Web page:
In 2017, memes are arguably one of the most ubiquitous forms of content millennials consume. Plastered across all forms of social media, one seemingly cannot scroll through a news feed, a timeline, or a “wall” these days without coming across a mocking Spongebob, a ‘cash me ousside’ reference or a bewildered blinking guy.
The popularity of memes can seem inexplicable at times – they’re often thought of as largely meaningless, chalked up to millennial internet humour at most. But there is a particular implicitness to memes, a subtle relation of nuanced meanings that we continue to share for a particular reason or purpose. Why are memes so gut-wrenchingly funny sometimes, and why do we participate in their proliferation with such resolution?
Firstly, memes are at their core are a new form of language or a “visual rhetoric” that has adapted to an increasingly digital landscape of human communication. Where digital interfaces such as Facebook, Instagram and Twitter lack spaces to accurately depict essential communication tools such as implicit meaning, sarcasm, irony, relatability, and shared experience, memes come in to fill the void.
The latest crop of Spongebob memes (a distinctly pervasive figure in the memeworld) involving Spongebob, cocked over imitating a chicken, accompanied by interspersed lowercase and capitalized captions, captures a very specific real life moment we’ve all experienced, and can be understood as a form of communicating shared experience. The caricatured jeering of a friend mocking us animatedly is something we have all encountered at one time or another. Thov Reime at the Norwegian Institute of Science and Technology asserts this form of shared experience in his paper, Memes as Visual Tools for Precise Message Conveying: “A Visual Meme lays a foundation of context, e.g. a specific situation, emotion, topic, affiliation, or specifies the purpose of a statement, such as confession or critique. The written content is combined with the Visual Meme in such a way that they complement each other, making sure that the reader receives a tailored message.”
We as consumers of the meme find points of reference in this tailored message. In the context of the Spongebob meme we connect the text (awry with grammatical incorrectness) with the imagery (an unabashedly ridiculous Spongebob face) and the nuance of the content as a whole to create a mental audiovisual experience that would be impossible through text or imagery alone.
Them: I’ve been mocking people before chicken sponge-
Me: I’Ve beEn MOcKInG PEopLe bEfORe cHIckEn SPoNgebOB pic.twitter.com/lgeHpVdGp0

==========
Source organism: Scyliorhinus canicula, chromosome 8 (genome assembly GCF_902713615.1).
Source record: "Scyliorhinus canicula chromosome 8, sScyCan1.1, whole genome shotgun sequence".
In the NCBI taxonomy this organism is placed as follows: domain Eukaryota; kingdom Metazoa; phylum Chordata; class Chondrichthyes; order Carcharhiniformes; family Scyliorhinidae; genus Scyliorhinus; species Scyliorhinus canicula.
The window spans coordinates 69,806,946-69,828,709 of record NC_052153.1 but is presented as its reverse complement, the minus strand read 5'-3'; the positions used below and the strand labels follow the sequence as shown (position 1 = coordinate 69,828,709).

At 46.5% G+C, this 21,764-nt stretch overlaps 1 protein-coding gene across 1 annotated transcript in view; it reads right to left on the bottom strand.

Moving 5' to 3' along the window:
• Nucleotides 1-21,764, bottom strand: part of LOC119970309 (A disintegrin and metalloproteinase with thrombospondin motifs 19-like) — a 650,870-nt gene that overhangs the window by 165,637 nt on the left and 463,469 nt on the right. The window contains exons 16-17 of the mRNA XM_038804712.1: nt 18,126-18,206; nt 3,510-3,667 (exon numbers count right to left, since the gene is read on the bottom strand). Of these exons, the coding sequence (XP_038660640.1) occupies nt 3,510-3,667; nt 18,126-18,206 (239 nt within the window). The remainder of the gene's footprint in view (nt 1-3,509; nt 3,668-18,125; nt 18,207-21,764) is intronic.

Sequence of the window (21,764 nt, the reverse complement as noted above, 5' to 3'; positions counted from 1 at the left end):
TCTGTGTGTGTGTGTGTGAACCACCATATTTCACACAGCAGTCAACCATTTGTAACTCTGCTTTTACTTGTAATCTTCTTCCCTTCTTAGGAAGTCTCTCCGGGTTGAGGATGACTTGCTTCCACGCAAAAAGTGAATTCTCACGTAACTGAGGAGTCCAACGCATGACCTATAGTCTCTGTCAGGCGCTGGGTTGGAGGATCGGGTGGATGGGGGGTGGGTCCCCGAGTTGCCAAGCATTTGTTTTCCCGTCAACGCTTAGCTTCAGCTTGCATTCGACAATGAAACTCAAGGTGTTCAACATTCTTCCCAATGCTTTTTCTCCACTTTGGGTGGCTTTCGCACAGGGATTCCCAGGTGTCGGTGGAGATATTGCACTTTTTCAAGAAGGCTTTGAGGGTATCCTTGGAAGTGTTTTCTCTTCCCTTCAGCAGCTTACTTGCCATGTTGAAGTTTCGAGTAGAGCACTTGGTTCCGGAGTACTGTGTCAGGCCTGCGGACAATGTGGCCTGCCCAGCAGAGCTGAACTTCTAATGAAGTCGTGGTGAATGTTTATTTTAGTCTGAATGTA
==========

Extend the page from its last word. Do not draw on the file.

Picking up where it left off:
— Leen Been (@LeenaTomb) May 19, 2017
In addition to the component of shared experience, memes take on an added context when appropriated by certain groups, adding a layer of references which can increase its longevity and relevance within popular culture. The Spongebob meme, in the context of President Trump rescinding the United States involvement in the Paris agreement, or the failed Republican healthcare reform can then express the public’s discontent and alienation by the American political system.
Memes work efficiently in this way, co-opting current events, trends, experiences and points of view to express shared experience over vast digital spaces. With these co-opted versions comes an even greater depth of meaning and reference that can turn a relatively straightforward meme into a seemingly inexplicable amalgamation of internet jokes, other memes, and pop cultural references alluding to multiple current events all at the same time.
Only those “in the know” get to participate in these dense and layered forms of satire and relatability, but those who do, find a niche of other like-minded people with which they share a connection. Feelings, emotions, anecdotes and experiences can be shared with all their subtleties and layers of meaning through memes, and in their propagation connect us with communities with whom we share intellectual, political and cultural similarities, creating common spaces of shared knowledge and experience; something digital interfaces have always tried desperately to create.
In this way meme generation is a form of reclamation of agency and autonomy in which internet users by means of “crowd culture” create and consume organic content that has not been produced for the purpose of branding, marketing or advertising. Memes in the current digital climate are in this sense a reaction towards the encroachment of capitalism in social spaces, and are a means of social commentary which can voice the opinions and experiences of individuals and groups en masse. Memes are far more than just internet humour, they are an entirely new form of communication altogether.
Cody is a content creator at Glossi Mag.
He is a photography aficionado, theatre school alumni, fashion enthusiast, avid Ariana Grande fan and lover of all things aesthetically pleasing.